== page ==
Pronoun-Antecedent Disagreement • A pronoun must agree with its antecedent in gender. • Robert rescued his outdoor animals from the coming storm. • Dr. Rachel Roth, the meteorologist, made her prediction for the storm’s path. • The storm made its way up the coast in only a few hours.
Pronoun-Antecedent Disagreement • If a singular antecedent does not indicate a specific gender, use both to be politically correct (unless you go to Pensacola). • The book report presenter must include his/her opinion of the book during his/her presentation. • Often, it is easier to change to the plural form. • The book report presenters must include their opinions of their books during their presentations.
Pronoun-Antecedent Disagreement • If two antecedents are joined by and, use a plural pronoun. • As a result of the storm’s destruction, the parents and their children went to their relatives’ house. • If two antecedents are joined by or ornor, use the antecedent closest to the pronoun to determine the number and gender. • Either the twin boys or their older brother will lay out his sleeping bag upstairs. • Neither Dad nor the children could close their eyes while the wind blew violently.
Pronoun-Antecedent Disagreement • If a collective noun that acts as a single unit is the antecedent, use a singular pronoun. • The rescue unit does its best to rescue an endangered family pet. • If a collective noun refers to the individuals of that group, use a plural pronoun. • The rescue unit perform their jobs with speed and precision.
Pronoun-Antecedent Disagreement • Indefinite pronouns may function as antecedents. • If the indefinite pronoun is always singular, use a singular pronoun. • Everyone takes his/her book along to class. • If the indefinite pronoun is always plural, use a plural pronoun. • Both of the students brought their books.
Pronoun-Antecedent Disagreement • If the indefinite pronouns is either singular or plural, look at the sentence’s context to determine number (i.e. an of prepositional phrase). • Most of the students brought their books.
Pronoun-Antecedent Disagreement • Again it might be less awkward to change the antecedent to a plural indefinite pronoun. • Everyone brought his/her book to class and took out his/her assignment notebooks to write the assignment down. • All of the students brought their books to class and took out their assignment notebooks to write the assignment down.
Practice • Life in the poorest tropical countries is horrible. They are often very short and miserable. • All need to have basic services. He needs food, clothing, and shelter. • A higher birth rate and a greater survival rate are modern trends. Together, it makes the words population double in thirty-five years.
The Fragment • A group of words wrongly punctuated as a sentence • Remember a sentence has a subject, verb, and complete thought. • Some fragments are missing an element such as the subject, the verb, and/or a complete thought. • Effectively campaigning for office.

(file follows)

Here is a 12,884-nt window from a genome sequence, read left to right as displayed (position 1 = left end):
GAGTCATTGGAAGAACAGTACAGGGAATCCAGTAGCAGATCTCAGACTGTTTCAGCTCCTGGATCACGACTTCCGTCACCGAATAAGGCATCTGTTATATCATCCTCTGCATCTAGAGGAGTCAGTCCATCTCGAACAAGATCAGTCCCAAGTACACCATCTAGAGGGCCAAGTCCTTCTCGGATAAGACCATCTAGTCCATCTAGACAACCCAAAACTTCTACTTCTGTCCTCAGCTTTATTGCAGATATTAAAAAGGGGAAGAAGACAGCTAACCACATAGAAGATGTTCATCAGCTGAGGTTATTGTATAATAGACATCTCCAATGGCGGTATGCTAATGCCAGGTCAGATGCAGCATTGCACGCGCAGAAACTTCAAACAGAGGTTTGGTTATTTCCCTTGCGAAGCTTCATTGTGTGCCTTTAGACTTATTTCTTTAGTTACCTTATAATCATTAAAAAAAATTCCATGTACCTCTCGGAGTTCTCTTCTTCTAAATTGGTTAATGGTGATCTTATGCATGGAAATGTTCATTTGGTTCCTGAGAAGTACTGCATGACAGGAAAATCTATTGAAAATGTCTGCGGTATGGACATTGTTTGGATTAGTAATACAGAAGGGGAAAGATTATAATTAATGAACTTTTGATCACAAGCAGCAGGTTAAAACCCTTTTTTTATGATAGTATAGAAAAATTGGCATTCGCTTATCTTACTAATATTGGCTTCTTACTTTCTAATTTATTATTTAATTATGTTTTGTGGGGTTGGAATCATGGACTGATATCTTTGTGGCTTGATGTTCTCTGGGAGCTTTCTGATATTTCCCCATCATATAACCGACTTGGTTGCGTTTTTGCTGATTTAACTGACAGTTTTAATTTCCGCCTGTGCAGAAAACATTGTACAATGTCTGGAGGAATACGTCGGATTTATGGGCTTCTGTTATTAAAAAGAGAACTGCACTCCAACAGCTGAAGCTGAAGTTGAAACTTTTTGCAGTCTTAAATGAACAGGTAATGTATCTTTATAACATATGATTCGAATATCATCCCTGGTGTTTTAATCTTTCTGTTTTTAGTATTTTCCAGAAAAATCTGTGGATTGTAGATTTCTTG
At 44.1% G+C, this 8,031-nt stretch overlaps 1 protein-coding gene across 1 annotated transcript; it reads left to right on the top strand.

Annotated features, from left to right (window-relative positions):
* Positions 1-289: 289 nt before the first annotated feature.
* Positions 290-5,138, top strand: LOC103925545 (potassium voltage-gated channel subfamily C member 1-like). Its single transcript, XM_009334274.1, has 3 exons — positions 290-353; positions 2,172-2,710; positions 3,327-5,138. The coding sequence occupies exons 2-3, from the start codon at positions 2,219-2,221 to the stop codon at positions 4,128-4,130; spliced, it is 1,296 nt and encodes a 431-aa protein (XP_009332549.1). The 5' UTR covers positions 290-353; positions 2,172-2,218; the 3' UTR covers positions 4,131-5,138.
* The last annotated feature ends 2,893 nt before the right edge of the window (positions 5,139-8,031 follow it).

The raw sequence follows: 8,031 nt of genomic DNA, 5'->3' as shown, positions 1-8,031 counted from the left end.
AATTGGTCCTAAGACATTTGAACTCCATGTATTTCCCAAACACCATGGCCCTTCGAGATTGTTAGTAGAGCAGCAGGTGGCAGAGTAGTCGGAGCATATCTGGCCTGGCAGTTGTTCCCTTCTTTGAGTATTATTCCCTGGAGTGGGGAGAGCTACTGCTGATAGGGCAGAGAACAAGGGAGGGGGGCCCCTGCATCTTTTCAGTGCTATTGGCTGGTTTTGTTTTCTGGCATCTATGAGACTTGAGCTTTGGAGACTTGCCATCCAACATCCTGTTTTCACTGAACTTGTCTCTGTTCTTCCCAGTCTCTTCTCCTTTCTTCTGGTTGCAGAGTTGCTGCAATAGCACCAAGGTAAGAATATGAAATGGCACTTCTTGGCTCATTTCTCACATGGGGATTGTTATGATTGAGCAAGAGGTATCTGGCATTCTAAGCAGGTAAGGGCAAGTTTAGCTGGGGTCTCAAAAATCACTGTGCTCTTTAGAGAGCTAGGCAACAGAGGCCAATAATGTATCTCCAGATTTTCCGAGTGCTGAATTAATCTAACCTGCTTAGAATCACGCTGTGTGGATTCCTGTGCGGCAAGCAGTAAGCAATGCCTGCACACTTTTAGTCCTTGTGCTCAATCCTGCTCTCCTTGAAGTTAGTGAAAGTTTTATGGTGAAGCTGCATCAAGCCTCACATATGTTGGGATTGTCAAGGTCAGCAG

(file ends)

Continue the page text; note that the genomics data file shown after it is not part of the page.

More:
Fragments • Some fragments cannot stand alone as a sentence. They have a subject and verb but are missing the complete thought. They usually begin with subordinating conjunctions. • As though he were the only candidate. • Although they studied long into the night.
Fragments • Some fragments are incorrectly punctuated with a semicolon. • I like to run on trails rather than on street roads; because asphalt is hard on my knees. • Although you could get hit by lightning during a thunderstorm; you have a better chance of getting in a car wreck. • Senator James conducted an honest campaign; and won the election.
Permissible Fragments? • Professional writers often use fragments effectively for emphasis or effect. • However, you are not a professional writer so do not use fragments.
Practice! • One of my friends, who won a contest by playing a variety of instruments. • Freddy stayed up late. Working on an overdue assignment. • Before he knew exactly what God wanted him to do.
Review • Each sentence must have a capital letter beginning the sentence, a subject, a corresponding verb, a complete thought, and an end mark (. ? !). • To join two sentences you may use a comma and a conjunction (FANBOY), a semicolon (;), or a colon (:).
Comma Splices • Comma splices are two sentences that are joined together with simply a comma. • Remember when you want to join two sentences with a comma, the comma must be before a coordinating conjunction (FANBOY- for, and, nor, but, or, yet). • The weather was calm and still, only a soft breeze rustled the leaves.
Fused Sentences • Fused sentences are two sentences that are joined together improperly, without a comma. • The sky was dark we feared a storm would soon be upon us.
Practice! • In 1976 Americans enthusiastic about CB radios discovered that First Lady Ford shared their fetish, she often broadcast in the CB world under the name “First Mama.” • Congress approved the construction of the Trans-Alaska Pipeline in 1973 oil production began in June of 1977.